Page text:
If you’ve never run through a cornfield, let me tell you, it’s not as much fun as it looks. The leaves of corn are sharp as a razor and can tear and rip at your clothes and skin. However, I suppose having violent, knife wielding, Satan worshipping kids hanging out between the stalks would make it worse. Stephen King first penned the story “Children of the Corn” for publication in Penthouse of March 1977, and it was later included in his collection of short stories Night Shift (1978). The fifteen page story bears a resemblance to the movie version only in passing. The characters of (SPOILER ALERT on almost a 35 year old story.) Burt and Vicky don’t live to see the end, there are no kids saved, and no demons are defeated. In other words it’s a Stephen King story. While I can separate my love for the story and the movie, I know Uncle Stevie doesn’t seem to be able to do the same. In 1995 he let his feelings be known in USA Today. King said, “My feeling (sic. On books turned into movies) is like a guy who sends his daughter off to college. You hope she won’t fall in with the wrong people. You hope she won’t be raped at a fraternity party, which is pretty well what happened to Children of the Corn.” Some of this disappointment has to come in how his big bad are treated. Where the TV version of his novel IT oversimplified the monster into a giant spider, the demonic anti-Christ “He Who Walks beyond the Rows” of Children of the Corn comes off like “He Who Has Seen Altered States", just some wan animation thrown on top of the frame.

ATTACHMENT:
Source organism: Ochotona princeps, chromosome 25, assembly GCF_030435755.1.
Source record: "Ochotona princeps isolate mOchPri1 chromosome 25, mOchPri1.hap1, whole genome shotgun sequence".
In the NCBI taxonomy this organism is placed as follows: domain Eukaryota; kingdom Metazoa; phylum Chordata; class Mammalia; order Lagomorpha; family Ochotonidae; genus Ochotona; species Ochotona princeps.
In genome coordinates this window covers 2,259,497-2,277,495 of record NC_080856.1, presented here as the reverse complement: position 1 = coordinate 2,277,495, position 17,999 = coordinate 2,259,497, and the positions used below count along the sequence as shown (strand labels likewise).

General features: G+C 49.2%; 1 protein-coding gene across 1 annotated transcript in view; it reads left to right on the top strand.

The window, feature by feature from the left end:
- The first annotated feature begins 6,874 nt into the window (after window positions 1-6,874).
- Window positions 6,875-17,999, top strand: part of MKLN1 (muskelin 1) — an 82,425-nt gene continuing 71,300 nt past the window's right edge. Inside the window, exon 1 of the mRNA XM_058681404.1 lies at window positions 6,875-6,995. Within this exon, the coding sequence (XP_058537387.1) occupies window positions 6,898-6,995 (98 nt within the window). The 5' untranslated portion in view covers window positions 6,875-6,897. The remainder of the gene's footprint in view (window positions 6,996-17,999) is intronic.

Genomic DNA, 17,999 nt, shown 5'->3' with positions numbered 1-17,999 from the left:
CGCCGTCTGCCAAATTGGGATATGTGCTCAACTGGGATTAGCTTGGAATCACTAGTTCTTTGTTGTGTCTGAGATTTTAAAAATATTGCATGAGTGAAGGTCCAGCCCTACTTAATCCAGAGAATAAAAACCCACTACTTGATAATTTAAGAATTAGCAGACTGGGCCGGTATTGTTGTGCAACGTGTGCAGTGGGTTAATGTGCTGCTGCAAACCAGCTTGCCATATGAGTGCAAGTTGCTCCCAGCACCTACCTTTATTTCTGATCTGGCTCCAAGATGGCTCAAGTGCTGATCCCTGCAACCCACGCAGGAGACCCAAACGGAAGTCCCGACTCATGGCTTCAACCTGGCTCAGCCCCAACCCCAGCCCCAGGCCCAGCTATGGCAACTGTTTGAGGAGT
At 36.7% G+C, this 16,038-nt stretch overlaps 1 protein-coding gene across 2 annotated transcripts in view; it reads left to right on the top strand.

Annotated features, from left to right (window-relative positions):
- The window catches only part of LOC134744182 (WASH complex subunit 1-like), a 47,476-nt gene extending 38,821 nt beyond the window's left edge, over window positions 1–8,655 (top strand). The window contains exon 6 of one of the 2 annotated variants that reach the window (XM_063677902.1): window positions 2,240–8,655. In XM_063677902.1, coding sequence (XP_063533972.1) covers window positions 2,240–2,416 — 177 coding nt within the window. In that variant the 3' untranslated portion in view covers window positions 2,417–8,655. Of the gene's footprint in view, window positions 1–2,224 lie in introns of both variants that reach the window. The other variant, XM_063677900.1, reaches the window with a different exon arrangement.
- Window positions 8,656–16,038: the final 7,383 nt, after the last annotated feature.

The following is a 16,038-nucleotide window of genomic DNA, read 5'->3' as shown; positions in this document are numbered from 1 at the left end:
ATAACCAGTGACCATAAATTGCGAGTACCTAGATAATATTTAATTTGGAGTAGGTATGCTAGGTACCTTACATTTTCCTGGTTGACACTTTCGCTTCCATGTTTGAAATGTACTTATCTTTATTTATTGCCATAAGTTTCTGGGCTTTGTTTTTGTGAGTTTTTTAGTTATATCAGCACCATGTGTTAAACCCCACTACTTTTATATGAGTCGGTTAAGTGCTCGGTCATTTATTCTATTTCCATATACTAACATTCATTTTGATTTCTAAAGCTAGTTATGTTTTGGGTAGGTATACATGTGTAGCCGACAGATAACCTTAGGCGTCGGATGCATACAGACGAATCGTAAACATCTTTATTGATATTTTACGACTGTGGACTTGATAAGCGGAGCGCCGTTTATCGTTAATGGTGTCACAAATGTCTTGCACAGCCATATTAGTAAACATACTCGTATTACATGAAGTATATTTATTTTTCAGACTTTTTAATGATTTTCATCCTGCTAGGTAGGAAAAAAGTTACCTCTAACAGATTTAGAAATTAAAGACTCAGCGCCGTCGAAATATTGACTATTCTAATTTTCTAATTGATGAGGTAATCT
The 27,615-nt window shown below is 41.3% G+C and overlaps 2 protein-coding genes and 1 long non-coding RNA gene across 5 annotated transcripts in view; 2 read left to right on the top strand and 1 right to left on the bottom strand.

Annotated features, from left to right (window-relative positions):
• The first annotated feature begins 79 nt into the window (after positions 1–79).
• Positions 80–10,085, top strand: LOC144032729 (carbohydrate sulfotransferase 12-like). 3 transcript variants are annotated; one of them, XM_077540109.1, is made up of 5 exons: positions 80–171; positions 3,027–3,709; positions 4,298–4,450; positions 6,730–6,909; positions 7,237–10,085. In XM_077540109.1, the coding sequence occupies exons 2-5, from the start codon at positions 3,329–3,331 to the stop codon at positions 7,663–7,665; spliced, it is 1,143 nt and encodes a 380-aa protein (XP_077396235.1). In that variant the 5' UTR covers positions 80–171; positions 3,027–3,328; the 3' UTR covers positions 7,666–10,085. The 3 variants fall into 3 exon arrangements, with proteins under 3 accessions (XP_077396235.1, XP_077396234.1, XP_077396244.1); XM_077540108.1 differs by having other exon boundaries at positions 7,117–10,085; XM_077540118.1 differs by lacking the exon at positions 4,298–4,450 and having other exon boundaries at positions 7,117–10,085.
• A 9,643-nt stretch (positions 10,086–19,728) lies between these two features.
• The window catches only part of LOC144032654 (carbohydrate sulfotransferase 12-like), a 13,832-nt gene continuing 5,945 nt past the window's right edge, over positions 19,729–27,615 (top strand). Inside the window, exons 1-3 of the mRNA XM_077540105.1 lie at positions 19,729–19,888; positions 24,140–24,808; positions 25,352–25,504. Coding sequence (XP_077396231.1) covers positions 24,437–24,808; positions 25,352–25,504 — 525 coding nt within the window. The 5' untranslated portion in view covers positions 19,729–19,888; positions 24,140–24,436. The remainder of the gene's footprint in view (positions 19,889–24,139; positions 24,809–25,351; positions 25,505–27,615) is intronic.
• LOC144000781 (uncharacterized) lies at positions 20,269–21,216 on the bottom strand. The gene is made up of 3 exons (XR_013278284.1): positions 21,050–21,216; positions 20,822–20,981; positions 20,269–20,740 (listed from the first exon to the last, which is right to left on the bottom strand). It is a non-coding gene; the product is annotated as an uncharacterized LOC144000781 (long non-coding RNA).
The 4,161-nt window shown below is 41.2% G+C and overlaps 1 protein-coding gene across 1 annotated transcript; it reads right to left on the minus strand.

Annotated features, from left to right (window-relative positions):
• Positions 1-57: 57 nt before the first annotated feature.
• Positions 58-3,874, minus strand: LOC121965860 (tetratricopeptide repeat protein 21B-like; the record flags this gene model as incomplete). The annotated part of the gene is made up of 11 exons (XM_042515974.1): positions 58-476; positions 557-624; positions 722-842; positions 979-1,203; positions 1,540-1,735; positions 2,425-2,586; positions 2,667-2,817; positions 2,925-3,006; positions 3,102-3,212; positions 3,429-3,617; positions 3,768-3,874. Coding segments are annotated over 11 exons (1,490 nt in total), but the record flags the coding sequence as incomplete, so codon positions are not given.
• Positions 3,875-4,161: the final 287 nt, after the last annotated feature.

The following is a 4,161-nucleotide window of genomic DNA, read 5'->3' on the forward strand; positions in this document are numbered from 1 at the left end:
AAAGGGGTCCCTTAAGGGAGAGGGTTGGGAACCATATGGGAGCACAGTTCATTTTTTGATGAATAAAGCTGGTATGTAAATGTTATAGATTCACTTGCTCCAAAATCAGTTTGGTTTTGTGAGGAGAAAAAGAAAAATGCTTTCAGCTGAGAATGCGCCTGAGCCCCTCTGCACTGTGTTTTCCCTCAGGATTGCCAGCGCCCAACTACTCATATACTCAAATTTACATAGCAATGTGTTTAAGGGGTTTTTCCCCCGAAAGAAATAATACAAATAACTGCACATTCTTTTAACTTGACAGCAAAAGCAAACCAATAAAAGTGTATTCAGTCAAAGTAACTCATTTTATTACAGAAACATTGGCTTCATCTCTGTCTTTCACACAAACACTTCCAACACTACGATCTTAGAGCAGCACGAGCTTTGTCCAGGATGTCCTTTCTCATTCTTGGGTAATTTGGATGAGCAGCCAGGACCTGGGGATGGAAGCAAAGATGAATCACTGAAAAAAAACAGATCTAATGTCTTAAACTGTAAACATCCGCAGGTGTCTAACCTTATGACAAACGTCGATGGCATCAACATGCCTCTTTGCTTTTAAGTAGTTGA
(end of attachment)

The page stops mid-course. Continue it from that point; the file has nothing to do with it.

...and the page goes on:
While there are plenty of changes, I fail to see how the story was raped. It’s more like the filmmakers were making sweet (and slightly boring) love to every nook and cranny. I have to give some respect to writer George Goldsmith for taking the 15 pages and drawing them out into 90 minutes. The movie does occasionally drag, and one has to wonder why it took the Doctor and his wife so long to figure things out. They seem like smart people, but they insist on making dumb decisions. Overall, the film is able to entertain far beyond where King’s story left off. While I would like to see a fair, accurate representation, Goldsmith ties the film up with a dénouement which is not very Stephen King, but satisfies the viewer and, in the greatest horror tradition of the 80’s, left it wide open for a long line of sequels. Children of the Corn was the first credit for director Fritz Kirsch (who would go on to make Gor (1987) and Tuff Turf (1985) featuring a young James Spader), and he did a wonderful job capturing the isolation of those Nebraska corn fields. Also notable is the score from first time film composer Jonathan Elias. Since then Jonathan has scored Two Moon Junction (1988), Leprechaun 2 (1994), Pathfinder (2007), and recently the SyFy remake of Children of the Corn.